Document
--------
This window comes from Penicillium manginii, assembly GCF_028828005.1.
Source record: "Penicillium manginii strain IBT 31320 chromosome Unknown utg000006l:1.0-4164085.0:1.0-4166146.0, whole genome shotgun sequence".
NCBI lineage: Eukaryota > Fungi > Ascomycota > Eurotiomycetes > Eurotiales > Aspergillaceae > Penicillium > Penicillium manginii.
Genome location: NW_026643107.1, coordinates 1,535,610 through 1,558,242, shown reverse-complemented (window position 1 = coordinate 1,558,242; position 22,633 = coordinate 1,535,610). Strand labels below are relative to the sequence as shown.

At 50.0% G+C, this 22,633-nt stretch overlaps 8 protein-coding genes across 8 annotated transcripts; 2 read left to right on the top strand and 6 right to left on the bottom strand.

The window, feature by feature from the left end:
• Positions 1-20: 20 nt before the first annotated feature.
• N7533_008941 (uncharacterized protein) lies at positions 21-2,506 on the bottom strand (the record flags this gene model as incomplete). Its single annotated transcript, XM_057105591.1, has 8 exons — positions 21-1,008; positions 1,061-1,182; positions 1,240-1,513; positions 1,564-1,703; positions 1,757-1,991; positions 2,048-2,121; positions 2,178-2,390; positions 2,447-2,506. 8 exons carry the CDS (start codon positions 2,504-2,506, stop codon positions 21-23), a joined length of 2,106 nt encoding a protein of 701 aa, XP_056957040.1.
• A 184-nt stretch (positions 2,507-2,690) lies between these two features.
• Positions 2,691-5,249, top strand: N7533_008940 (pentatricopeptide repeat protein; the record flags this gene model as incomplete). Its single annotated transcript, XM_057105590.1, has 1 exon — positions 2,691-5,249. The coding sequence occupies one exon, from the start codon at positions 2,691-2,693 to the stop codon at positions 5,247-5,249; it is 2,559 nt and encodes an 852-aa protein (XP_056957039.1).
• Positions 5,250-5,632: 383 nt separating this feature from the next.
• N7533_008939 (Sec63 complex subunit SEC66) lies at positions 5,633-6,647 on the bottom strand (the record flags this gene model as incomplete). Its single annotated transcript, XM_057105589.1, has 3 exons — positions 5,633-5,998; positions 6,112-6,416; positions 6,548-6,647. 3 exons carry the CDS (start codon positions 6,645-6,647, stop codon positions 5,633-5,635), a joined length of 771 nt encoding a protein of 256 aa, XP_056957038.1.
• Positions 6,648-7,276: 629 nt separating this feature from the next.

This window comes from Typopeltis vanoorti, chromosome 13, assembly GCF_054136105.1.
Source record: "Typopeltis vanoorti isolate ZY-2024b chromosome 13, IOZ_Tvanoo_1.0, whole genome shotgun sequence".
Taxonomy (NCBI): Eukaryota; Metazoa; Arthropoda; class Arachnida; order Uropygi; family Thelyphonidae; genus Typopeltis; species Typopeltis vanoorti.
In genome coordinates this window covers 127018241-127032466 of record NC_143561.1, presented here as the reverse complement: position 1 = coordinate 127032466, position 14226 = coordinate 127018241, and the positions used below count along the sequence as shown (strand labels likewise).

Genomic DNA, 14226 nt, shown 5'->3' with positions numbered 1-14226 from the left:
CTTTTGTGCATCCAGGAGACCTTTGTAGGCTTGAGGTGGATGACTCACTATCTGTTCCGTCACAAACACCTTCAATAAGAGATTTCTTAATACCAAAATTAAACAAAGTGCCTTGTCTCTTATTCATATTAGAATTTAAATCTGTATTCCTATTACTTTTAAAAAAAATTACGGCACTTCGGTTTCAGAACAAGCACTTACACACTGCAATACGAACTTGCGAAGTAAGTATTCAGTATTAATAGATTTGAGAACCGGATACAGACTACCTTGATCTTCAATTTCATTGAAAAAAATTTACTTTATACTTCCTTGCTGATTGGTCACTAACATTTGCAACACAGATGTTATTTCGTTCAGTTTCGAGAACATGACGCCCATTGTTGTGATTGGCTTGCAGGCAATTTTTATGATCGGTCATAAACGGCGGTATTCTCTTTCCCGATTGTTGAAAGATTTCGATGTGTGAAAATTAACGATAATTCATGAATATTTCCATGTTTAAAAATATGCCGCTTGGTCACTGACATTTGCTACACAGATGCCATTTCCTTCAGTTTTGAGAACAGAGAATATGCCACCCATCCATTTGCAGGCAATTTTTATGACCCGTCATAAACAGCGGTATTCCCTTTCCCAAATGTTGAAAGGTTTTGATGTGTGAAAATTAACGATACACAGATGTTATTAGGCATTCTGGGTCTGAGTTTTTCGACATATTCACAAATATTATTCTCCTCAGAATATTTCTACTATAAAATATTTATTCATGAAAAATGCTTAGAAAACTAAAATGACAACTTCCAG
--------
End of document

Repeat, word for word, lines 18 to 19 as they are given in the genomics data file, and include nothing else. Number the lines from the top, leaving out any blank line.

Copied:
Genomic DNA, 14226 nt, shown 5'->3' with positions numbered 1-14226 from the left:
CTTTTGTGCATCCAGGAGACCTTTGTAGGCTTGAGGTGGATGACTCACTATCTGTTCCGTCACAAACACCTTCAATAAGAGATTTCTTAATACCAAAATTAAACAAAGTGCCTTGTCTCTTATTCATATTAGAATTTAAATCTGTATTCCTATTACTTTTAAAAAAAATTACGGCACTTCGGTTTCAGAACAAGCACTTACACACTGCAATACGAACTTGCGAAGTAAGTATTCAGTATTAATAGATTTGAGAACCGGATACAGACTACCTTGATCTTCAATTTCATTGAAAAAAATTTACTTTATACTTCCTTGCTGATTGGTCACTAACATTTGCAACACAGATGTTATTTCGTTCAGTTTCGAGAACATGACGCCCATTGTTGTGATTGGCTTGCAGGCAATTTTTATGATCGGTCATAAACGGCGGTATTCTCTTTCCCGATTGTTGAAAGATTTCGATGTGTGAAAATTAACGATAATTCATGAATATTTCCATGTTTAAAAATATGCCGCTTGGTCACTGACATTTGCTACACAGATGCCATTTCCTTCAGTTTTGAGAACAGAGAATATGCCACCCATCCATTTGCAGGCAATTTTTATGACCCGTCATAAACAGCGGTATTCCCTTTCCCAAATGTTGAAAGGTTTTGATGTGTGAAAATTAACGATACACAGATGTTATTAGGCATTCTGGGTCTGAGTTTTTCGACATATTCACAAATATTATTCTCCTCAGAATATTTCTACTATAAAATATTTATTCATGAAAAATGCTTAGAAAACTAAAATGACAACTTCCAG